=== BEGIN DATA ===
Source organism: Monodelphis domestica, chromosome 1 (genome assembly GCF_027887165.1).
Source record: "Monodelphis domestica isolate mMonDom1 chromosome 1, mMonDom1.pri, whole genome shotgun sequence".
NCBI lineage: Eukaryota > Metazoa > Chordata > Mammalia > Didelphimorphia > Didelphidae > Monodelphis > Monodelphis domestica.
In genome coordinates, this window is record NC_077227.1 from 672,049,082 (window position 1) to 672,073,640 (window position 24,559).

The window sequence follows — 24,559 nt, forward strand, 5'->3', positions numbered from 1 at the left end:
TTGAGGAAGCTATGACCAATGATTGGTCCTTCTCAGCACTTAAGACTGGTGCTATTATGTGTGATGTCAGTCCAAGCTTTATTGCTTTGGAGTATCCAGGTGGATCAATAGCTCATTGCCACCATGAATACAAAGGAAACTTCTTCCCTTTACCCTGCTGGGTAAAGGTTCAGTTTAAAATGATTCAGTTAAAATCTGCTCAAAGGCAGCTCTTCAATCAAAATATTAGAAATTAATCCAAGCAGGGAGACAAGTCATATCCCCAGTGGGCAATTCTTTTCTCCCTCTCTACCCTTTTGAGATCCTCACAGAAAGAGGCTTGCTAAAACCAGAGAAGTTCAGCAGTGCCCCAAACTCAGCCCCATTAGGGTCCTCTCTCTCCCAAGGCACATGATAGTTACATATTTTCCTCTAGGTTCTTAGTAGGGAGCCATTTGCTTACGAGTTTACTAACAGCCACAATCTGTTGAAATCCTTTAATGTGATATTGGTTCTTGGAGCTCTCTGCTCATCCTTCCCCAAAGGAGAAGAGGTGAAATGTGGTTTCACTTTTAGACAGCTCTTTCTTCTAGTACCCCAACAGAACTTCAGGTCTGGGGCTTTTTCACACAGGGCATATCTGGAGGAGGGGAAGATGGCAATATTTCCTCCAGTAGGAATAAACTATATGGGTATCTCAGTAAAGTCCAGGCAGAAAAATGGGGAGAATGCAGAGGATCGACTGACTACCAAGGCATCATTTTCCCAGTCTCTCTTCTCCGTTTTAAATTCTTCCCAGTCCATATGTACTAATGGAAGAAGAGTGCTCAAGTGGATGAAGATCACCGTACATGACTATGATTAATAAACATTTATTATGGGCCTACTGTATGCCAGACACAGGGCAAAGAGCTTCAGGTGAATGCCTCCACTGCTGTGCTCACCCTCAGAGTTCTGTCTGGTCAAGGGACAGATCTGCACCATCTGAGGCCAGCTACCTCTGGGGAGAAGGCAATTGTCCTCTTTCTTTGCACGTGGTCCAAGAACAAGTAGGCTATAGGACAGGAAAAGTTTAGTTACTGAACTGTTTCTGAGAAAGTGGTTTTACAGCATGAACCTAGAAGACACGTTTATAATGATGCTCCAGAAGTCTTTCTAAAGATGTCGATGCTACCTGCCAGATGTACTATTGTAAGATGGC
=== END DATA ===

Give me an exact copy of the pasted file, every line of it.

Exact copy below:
Source organism: Monodelphis domestica, chromosome 1 (genome assembly GCF_027887165.1).
Source record: "Monodelphis domestica isolate mMonDom1 chromosome 1, mMonDom1.pri, whole genome shotgun sequence".
NCBI lineage: Eukaryota > Metazoa > Chordata > Mammalia > Didelphimorphia > Didelphidae > Monodelphis > Monodelphis domestica.
In genome coordinates, this window is record NC_077227.1 from 672,049,082 (window position 1) to 672,073,640 (window position 24,559).

The window sequence follows — 24,559 nt, forward strand, 5'->3', positions numbered from 1 at the left end:
TTGAGGAAGCTATGACCAATGATTGGTCCTTCTCAGCACTTAAGACTGGTGCTATTATGTGTGATGTCAGTCCAAGCTTTATTGCTTTGGAGTATCCAGGTGGATCAATAGCTCATTGCCACCATGAATACAAAGGAAACTTCTTCCCTTTACCCTGCTGGGTAAAGGTTCAGTTTAAAATGATTCAGTTAAAATCTGCTCAAAGGCAGCTCTTCAATCAAAATATTAGAAATTAATCCAAGCAGGGAGACAAGTCATATCCCCAGTGGGCAATTCTTTTCTCCCTCTCTACCCTTTTGAGATCCTCACAGAAAGAGGCTTGCTAAAACCAGAGAAGTTCAGCAGTGCCCCAAACTCAGCCCCATTAGGGTCCTCTCTCTCCCAAGGCACATGATAGTTACATATTTTCCTCTAGGTTCTTAGTAGGGAGCCATTTGCTTACGAGTTTACTAACAGCCACAATCTGTTGAAATCCTTTAATGTGATATTGGTTCTTGGAGCTCTCTGCTCATCCTTCCCCAAAGGAGAAGAGGTGAAATGTGGTTTCACTTTTAGACAGCTCTTTCTTCTAGTACCCCAACAGAACTTCAGGTCTGGGGCTTTTTCACACAGGGCATATCTGGAGGAGGGGAAGATGGCAATATTTCCTCCAGTAGGAATAAACTATATGGGTATCTCAGTAAAGTCCAGGCAGAAAAATGGGGAGAATGCAGAGGATCGACTGACTACCAAGGCATCATTTTCCCAGTCTCTCTTCTCCGTTTTAAATTCTTCCCAGTCCATATGTACTAATGGAAGAAGAGTGCTCAAGTGGATGAAGATCACCGTACATGACTATGATTAATAAACATTTATTATGGGCCTACTGTATGCCAGACACAGGGCAAAGAGCTTCAGGTGAATGCCTCCACTGCTGTGCTCACCCTCAGAGTTCTGTCTGGTCAAGGGACAGATCTGCACCATCTGAGGCCAGCTACCTCTGGGGAGAAGGCAATTGTCCTCTTTCTTTGCACGTGGTCCAAGAACAAGTAGGCTATAGGACAGGAAAAGTTTAGTTACTGAACTGTTTCTGAGAAAGTGGTTTTACAGCATGAACCTAGAAGACACGTTTATAATGATGCTCCAGAAGTCTTTCTAAAGATGTCGATGCTACCTGCCAGATGTACTATTGTAAGATGGC